• by greg1104 (461138) <gsmith@gregsmith.com> on Friday May 04, 2007 @03:47PM (#18993589) Homepage
      They also couldn't handle radio emission according to FCC standards for home use either.

      According to the Apple II History [apple2history.org] page the FCC issues were related to the RF modulator design used. I don't think anyone has ever claimed Woz was an RF engineer.

      And talking about BASIC, the BASIC language they first created for the Apple II wasn't good either, so they had to buy it from MicroSoft, but at double the price of Commodore.

      Then hit that page again and read the part starting with "An interesting bit of trivia about Wozniak's Integer BASIC was that he never had an assembly language source file for it. He wrote it in machine language, assembling it by hand on paper". One of the things Microsoft had going for them when they were working on their BASIC was that they access to much better development tools running on a larger system, and were essentially cross-compiling from there to generate the code for the home PC. Anybody can write a BASIC interpreter, fitting one into a tiny space in the era before there were even good assemblers available was a different thing altogether.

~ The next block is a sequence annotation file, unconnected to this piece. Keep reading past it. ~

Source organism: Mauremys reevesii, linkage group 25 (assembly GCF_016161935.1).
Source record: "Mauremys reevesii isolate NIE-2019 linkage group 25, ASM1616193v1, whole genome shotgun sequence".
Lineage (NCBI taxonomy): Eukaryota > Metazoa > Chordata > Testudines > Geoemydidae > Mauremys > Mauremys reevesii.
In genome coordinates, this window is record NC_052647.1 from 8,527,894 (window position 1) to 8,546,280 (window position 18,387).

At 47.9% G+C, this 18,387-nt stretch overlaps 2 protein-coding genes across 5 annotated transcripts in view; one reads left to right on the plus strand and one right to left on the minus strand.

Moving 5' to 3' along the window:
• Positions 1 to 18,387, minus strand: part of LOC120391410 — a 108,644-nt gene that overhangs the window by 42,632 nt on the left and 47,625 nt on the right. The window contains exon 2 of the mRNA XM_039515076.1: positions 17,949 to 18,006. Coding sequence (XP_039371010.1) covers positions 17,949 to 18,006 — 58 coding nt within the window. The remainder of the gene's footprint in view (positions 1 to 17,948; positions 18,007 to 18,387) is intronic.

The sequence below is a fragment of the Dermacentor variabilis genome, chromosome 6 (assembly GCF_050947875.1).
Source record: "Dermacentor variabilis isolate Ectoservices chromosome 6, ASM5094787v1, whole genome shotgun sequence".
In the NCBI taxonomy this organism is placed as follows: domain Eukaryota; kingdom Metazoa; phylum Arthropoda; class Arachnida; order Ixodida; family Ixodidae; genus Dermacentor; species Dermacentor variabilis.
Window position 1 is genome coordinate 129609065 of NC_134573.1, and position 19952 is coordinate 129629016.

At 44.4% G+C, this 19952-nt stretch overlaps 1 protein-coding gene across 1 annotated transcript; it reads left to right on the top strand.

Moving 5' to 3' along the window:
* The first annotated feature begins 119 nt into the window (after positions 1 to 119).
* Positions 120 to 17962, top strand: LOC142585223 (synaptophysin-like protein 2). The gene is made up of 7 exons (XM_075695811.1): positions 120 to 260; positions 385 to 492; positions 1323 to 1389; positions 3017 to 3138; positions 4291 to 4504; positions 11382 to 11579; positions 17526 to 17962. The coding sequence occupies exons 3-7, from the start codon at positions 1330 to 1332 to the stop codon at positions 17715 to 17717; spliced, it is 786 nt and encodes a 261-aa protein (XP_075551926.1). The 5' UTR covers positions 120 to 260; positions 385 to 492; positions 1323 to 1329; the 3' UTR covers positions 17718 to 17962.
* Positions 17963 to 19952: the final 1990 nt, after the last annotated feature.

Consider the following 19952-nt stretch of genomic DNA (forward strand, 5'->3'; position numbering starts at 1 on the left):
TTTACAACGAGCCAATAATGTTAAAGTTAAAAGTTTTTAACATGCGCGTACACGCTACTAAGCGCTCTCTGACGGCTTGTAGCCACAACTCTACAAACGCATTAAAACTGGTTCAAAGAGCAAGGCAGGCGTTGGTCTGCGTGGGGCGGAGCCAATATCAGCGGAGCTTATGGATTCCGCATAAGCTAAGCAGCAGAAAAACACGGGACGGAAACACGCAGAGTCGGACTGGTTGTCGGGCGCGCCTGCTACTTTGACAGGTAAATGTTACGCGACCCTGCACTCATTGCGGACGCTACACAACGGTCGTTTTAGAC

• by bjb (3050) *

        Then hit that page again and read the part starting with "An interesting bit of trivia about Wozniak's Integer BASIC was that he never had an assembly language source file for it. He wrote it in machine language, assembling it by hand on paper".